Former U.S. Sen. Cory Gardner (R-CO) is expected to make another run at elected office, but his path to victory could become increasingly challenging due to Colorado’s changing demographic, according to political analysts.
“I think he’s a very ambitious guy. I never expected he would simply fade back into private life unconnected to the Republican Party,” Norm Ornstein, a political scientist and emeritus scholar at the Washington, D.C.-based American Enterprise Institute, told the Colorado Times Recorder. “What we see here is a choice that gives him a couple of options.”
Gardner, who lost his Senate re-election bid to former Colorado Gov. John Hickenlooper in November, recently landed a new job: that of a Republican fundraiser.
The former senator earlier this month became chairman of a newly formed super PAC called National Victory Action Fund. The super PAC’s stated mission is to solicit donations for candidates’ own campaign accounts—instead of raising money for groups that wage campaigns on behalf of candidates.
“Out in Colorado, we had far-left groups from out of state saturating the airwaves with millions in television ads years before Election Day,” Gardner is quoted as saying on the PAC’s official website. “When I finally had enough money to respond in kind, they had already influenced public opinion in a way that was almost impossible to overcome. I’m proud to join with NVAF because getting resources to campaigns is vital if we want to prevent this from happening to other candidates.”
While it initially may seem surprising that Gardner took this role, it could prove beneficial for his political future, according to political observers. If the 2022 midterm elections go as they most often do, the party of the incumbent president tends to lose seats in Congress. For all midterm elections since 1946, the average midterm loss for the president’s party is 25 House seats, according to Gallup.
And should Gardner’s super PAC contribute to Republicans winning back control of the Senate or the House, Gardner could become a “hero inside the party” and increase his options for a potential future run for office, Ornstein said.
“If they raise a significant sum of money, he is going to have a whole lot of Republican Senate candidates who are indebted to him or are going to be happy with him, and some of them are going to win,” he said. “At the same time, he can kind of keep his options open if it turns out that the tide turns and things move back more in a Republican direction.”
The biggest obstacle to Gardner winning another statewide election in Colorado could be the changing makeup of the state itself. Colorado has become very much a purple state over the past decades.
This shift from a dominantly red state to a more Democratic-leaning swing state is due, in part, to the significant population increase, particularly in the state’s urban centers. The percentage of rural votes among total votes dropped from 17% in 1980 to 13% in 2016. Over the same time period the urban vote increased by 146%, according to a Denver Post report.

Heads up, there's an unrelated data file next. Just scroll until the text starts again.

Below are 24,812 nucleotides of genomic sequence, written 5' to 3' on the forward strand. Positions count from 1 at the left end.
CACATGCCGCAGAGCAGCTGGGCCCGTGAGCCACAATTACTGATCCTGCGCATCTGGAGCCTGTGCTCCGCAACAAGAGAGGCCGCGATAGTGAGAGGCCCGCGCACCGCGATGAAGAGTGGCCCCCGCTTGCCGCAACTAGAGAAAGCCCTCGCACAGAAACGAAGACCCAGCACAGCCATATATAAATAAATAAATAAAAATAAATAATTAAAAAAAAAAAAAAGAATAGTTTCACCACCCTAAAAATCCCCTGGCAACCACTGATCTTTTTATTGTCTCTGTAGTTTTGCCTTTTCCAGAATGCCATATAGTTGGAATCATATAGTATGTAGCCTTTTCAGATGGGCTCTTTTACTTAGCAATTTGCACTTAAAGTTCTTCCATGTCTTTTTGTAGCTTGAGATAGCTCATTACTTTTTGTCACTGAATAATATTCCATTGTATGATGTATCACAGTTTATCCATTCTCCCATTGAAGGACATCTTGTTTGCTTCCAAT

Facing blue headwinds at the starting gate, Gardner deepened his own problems by showing so little independence from Trump, refusing to meet with constituents, and, at times, losing his composure with the press and elsewhere, according to some analysts.
“The challenge [for Gardner] is what he would run for unless it’s something statewide, but that’s just a tough one to try to grapple with because Colorado is really more of a blue purple state than a red purple state,” GOP strategist and political consultant Matt Klink told the Colorado Times Recorder.
Gardner served one term as a U.S. senator and two terms in the House of Representatives.
Congressman Ken Buck (R-CO), who announced in January that he will not seek a second term as chairman of the Colorado Republican Party, predicted at a recent dinner event that Gardner would return to public office.
He called Gardner the best U.S. senator in Colorado history and said not re-electing him says something bad about the state, according to the Fort Morgan Times. “I predict Cory will be back,” Buck said.
Gardner, who also attended the dinner, didn’t address his future.
“My guess is that he’d love to be back in the Senate,” Ornstein said, and for any Republican in Colorado that means “winning over educated suburban voters.”
But even if he forgoes another run for office in Colorado, the 46-year-old Gardner could be a prime candidate for a future cabinet position.
“He’s someone who could definitely fill a spot in a future Republican administration,” Klink said. “[He’s] someone who’s won statewide in an important state like Colorado. And he’s young, too. So he’s got lots of time in politics.”